Saturday, January 14, 2006


The South African Gay and Lesbian Alliance, unhappy with a question about sexual activity asked of prospective donors, plans to flood the country's blood services with the blood of gay men:
The Alliance claims members have already donated 120 units of blood.

It aims to flood the blood services with 70,000 units.

Alliance spokesman Juan Uys describes the question as "humiliating, offensive and an insult to gay men". He says all blood should be treated equally.
The question is there for a reason; the Australian Red Cross Blood Service must ask a similar question as it won't accept blood from a man who has engaged in male to male sex within the past 12 months. Interestingly, blood from anyone who has had a root canal within the past week also isn't accepted.

I really can't see what the ruckus is about or the point of putting pressure on screening services. Wouldn't the members of the Gay and Lesbian Alliance feel just a tad guilty if a member's blood turned out to HIV infected and slipped through the screening process?

Update:The linked BBC story also notes:
It is not the first time that the SANBS has been hit by controversy.

Last year it was forced to change its screening procedures when it was revealed that they destroyed blood donated by black people, because it claimed they were at a high risk of HIV infection.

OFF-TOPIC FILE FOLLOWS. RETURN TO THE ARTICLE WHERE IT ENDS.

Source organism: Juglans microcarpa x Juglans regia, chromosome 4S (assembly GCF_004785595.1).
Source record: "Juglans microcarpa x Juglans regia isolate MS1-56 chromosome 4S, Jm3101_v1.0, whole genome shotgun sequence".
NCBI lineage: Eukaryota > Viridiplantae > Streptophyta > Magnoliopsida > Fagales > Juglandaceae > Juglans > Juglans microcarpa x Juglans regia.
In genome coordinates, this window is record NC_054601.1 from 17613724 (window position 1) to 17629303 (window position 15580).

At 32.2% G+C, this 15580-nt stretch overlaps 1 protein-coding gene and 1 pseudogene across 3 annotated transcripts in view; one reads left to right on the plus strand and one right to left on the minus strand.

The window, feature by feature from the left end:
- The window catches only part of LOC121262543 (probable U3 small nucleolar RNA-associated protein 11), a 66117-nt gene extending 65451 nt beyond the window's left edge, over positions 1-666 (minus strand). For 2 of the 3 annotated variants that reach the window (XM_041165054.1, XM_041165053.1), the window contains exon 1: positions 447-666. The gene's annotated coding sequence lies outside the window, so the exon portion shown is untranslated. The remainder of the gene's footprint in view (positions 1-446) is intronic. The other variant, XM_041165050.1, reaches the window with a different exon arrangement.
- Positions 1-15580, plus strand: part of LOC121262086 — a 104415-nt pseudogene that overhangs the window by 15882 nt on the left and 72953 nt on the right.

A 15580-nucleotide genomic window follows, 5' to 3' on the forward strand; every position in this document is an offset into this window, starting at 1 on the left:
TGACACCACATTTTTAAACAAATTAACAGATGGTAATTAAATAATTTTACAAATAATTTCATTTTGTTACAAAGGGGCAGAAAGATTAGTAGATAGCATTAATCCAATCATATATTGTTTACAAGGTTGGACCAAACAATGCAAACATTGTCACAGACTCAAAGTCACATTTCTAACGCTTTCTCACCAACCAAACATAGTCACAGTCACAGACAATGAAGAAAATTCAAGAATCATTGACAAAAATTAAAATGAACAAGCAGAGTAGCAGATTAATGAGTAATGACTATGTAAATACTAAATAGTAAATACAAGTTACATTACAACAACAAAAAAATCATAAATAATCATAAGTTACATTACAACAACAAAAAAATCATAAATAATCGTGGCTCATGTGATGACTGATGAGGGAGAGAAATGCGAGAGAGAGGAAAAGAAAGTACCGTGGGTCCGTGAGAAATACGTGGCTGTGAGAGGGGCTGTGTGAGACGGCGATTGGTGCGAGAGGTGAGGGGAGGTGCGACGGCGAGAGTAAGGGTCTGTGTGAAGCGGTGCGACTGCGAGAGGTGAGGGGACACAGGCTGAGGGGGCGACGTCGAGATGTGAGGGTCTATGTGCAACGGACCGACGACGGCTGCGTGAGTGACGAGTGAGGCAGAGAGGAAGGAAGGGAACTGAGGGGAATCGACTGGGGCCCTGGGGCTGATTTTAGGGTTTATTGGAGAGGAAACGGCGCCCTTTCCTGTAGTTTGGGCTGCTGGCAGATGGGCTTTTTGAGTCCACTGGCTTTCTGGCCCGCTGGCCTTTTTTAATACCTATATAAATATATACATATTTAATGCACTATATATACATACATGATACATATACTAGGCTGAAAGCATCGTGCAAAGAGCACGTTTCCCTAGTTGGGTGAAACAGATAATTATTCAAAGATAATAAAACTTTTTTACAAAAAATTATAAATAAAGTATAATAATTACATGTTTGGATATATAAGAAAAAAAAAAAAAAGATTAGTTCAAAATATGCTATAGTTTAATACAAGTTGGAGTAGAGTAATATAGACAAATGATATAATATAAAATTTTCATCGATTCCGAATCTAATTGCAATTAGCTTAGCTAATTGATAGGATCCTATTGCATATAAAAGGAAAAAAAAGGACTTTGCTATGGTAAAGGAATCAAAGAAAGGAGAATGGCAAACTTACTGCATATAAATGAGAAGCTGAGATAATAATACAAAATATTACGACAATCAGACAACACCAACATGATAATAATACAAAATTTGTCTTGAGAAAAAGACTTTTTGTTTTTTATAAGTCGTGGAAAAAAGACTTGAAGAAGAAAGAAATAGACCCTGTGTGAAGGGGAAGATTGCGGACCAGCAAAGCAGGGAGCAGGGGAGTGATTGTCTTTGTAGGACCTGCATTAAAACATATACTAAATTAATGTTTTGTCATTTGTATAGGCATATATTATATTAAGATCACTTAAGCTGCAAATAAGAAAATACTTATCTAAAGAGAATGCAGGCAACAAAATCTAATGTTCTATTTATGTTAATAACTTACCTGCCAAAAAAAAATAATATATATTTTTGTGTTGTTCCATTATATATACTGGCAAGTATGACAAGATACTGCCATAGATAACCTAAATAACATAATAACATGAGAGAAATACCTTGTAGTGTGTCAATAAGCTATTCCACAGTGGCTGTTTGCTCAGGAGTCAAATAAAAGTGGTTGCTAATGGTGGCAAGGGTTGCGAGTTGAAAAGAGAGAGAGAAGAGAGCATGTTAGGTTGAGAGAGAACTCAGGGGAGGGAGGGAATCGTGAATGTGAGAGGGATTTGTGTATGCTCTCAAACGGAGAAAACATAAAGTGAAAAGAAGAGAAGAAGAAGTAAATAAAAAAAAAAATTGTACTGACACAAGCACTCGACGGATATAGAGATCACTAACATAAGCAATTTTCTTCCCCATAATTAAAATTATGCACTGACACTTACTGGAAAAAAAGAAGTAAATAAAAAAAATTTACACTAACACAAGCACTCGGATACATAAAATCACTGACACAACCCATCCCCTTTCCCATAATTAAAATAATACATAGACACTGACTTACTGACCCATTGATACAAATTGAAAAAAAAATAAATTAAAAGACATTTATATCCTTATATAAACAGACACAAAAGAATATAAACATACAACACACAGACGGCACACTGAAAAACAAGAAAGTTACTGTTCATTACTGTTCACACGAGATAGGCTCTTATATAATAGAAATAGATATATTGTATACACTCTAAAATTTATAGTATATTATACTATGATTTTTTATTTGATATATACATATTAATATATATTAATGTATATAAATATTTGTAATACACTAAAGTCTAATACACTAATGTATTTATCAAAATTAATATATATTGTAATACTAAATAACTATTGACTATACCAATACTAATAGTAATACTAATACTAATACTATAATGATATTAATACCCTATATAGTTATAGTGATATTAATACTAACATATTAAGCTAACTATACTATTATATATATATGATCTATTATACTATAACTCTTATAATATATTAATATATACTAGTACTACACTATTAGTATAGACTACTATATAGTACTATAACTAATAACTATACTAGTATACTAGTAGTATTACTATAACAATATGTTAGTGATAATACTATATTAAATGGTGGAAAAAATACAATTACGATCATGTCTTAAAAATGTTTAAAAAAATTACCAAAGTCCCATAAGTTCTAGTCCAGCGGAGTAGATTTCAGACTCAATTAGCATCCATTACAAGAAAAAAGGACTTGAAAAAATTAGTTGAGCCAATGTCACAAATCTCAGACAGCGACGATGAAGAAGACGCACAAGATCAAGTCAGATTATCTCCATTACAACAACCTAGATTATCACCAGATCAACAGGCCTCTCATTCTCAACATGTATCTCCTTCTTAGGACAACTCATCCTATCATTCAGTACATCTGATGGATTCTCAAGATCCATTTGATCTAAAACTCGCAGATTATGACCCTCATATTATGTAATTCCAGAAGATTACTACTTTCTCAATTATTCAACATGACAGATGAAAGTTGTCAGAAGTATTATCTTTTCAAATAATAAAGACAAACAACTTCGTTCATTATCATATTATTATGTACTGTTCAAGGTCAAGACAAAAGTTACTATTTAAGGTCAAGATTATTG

It emerged that President Thabo Mbeki's blood was destroyed because he was black and because his doctor had refused to complete the personal history questionnaire used to screen donors.
If the SANBS's standard operating procedure was to destroy the blood from black donors then Mbeki's refusal to complete the questionnaire was irrelevant. I did a bit of checking and came up with this from a South African source:
At a presidential visit to a blood donation site, President Thabo Mbeki's blood was not used because he asked that he not have to fill in the questionnaire asking for personal details and a medical history.

Newspaper reports subsequently exposed the service's previous policy of rating blood from races other than white as a higher risk, which emerged in a labour hearing of an SANBS staff member. Discussions followed between the health department and SANBS about its discrimination against black donors.
The policy has changed as directed by the South African government.


Anonymous Jorgen said...

So last year, they were really only interested in blood from the white heterosexual part of the population, i.e. from a small minority.

4:39 AM  

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